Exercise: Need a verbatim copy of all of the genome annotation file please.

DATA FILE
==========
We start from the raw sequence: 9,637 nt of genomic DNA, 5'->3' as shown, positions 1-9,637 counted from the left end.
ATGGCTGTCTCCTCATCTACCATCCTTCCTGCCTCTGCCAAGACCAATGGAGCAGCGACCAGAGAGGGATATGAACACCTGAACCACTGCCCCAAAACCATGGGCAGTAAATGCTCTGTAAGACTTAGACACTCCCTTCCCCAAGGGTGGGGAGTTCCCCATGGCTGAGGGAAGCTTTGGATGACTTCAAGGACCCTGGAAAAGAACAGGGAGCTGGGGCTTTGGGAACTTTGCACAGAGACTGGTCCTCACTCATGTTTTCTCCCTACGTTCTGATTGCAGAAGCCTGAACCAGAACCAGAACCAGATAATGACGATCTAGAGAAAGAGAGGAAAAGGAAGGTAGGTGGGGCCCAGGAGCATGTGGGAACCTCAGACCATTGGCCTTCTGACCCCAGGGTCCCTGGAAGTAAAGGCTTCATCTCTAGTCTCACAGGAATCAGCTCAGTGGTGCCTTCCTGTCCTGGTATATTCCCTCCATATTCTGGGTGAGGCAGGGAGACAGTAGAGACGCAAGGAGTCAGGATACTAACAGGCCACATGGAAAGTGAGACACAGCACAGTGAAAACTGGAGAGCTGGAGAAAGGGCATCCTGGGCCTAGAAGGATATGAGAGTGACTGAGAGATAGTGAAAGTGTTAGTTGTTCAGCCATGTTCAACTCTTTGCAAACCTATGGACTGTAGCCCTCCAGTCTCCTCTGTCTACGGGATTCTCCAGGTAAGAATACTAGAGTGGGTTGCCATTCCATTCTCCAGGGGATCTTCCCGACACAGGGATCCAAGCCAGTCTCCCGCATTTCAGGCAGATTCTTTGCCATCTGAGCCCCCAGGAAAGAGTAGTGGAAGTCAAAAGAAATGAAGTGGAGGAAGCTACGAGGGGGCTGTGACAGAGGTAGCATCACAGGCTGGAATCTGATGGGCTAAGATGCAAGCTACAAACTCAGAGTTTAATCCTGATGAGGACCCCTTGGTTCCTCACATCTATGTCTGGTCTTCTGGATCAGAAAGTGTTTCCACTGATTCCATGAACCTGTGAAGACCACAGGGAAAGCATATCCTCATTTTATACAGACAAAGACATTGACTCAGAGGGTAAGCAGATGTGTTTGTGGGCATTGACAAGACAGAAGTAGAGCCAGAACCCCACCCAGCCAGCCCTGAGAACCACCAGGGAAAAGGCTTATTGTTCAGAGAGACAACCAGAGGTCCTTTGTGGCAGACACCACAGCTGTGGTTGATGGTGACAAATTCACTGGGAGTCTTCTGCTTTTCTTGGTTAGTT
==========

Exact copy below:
We start from the raw sequence: 9,637 nt of genomic DNA, 5'->3' as shown, positions 1-9,637 counted from the left end.
ATGGCTGTCTCCTCATCTACCATCCTTCCTGCCTCTGCCAAGACCAATGGAGCAGCGACCAGAGAGGGATATGAACACCTGAACCACTGCCCCAAAACCATGGGCAGTAAATGCTCTGTAAGACTTAGACACTCCCTTCCCCAAGGGTGGGGAGTTCCCCATGGCTGAGGGAAGCTTTGGATGACTTCAAGGACCCTGGAAAAGAACAGGGAGCTGGGGCTTTGGGAACTTTGCACAGAGACTGGTCCTCACTCATGTTTTCTCCCTACGTTCTGATTGCAGAAGCCTGAACCAGAACCAGAACCAGATAATGACGATCTAGAGAAAGAGAGGAAAAGGAAGGTAGGTGGGGCCCAGGAGCATGTGGGAACCTCAGACCATTGGCCTTCTGACCCCAGGGTCCCTGGAAGTAAAGGCTTCATCTCTAGTCTCACAGGAATCAGCTCAGTGGTGCCTTCCTGTCCTGGTATATTCCCTCCATATTCTGGGTGAGGCAGGGAGACAGTAGAGACGCAAGGAGTCAGGATACTAACAGGCCACATGGAAAGTGAGACACAGCACAGTGAAAACTGGAGAGCTGGAGAAAGGGCATCCTGGGCCTAGAAGGATATGAGAGTGACTGAGAGATAGTGAAAGTGTTAGTTGTTCAGCCATGTTCAACTCTTTGCAAACCTATGGACTGTAGCCCTCCAGTCTCCTCTGTCTACGGGATTCTCCAGGTAAGAATACTAGAGTGGGTTGCCATTCCATTCTCCAGGGGATCTTCCCGACACAGGGATCCAAGCCAGTCTCCCGCATTTCAGGCAGATTCTTTGCCATCTGAGCCCCCAGGAAAGAGTAGTGGAAGTCAAAAGAAATGAAGTGGAGGAAGCTACGAGGGGGCTGTGACAGAGGTAGCATCACAGGCTGGAATCTGATGGGCTAAGATGCAAGCTACAAACTCAGAGTTTAATCCTGATGAGGACCCCTTGGTTCCTCACATCTATGTCTGGTCTTCTGGATCAGAAAGTGTTTCCACTGATTCCATGAACCTGTGAAGACCACAGGGAAAGCATATCCTCATTTTATACAGACAAAGACATTGACTCAGAGGGTAAGCAGATGTGTTTGTGGGCATTGACAAGACAGAAGTAGAGCCAGAACCCCACCCAGCCAGCCCTGAGAACCACCAGGGAAAAGGCTTATTGTTCAGAGAGACAACCAGAGGTCCTTTGTGGCAGACACCACAGCTGTGGTTGATGGTGACAAATTCACTGGGAGTCTTCTGCTTTTCTTGGTTAGTT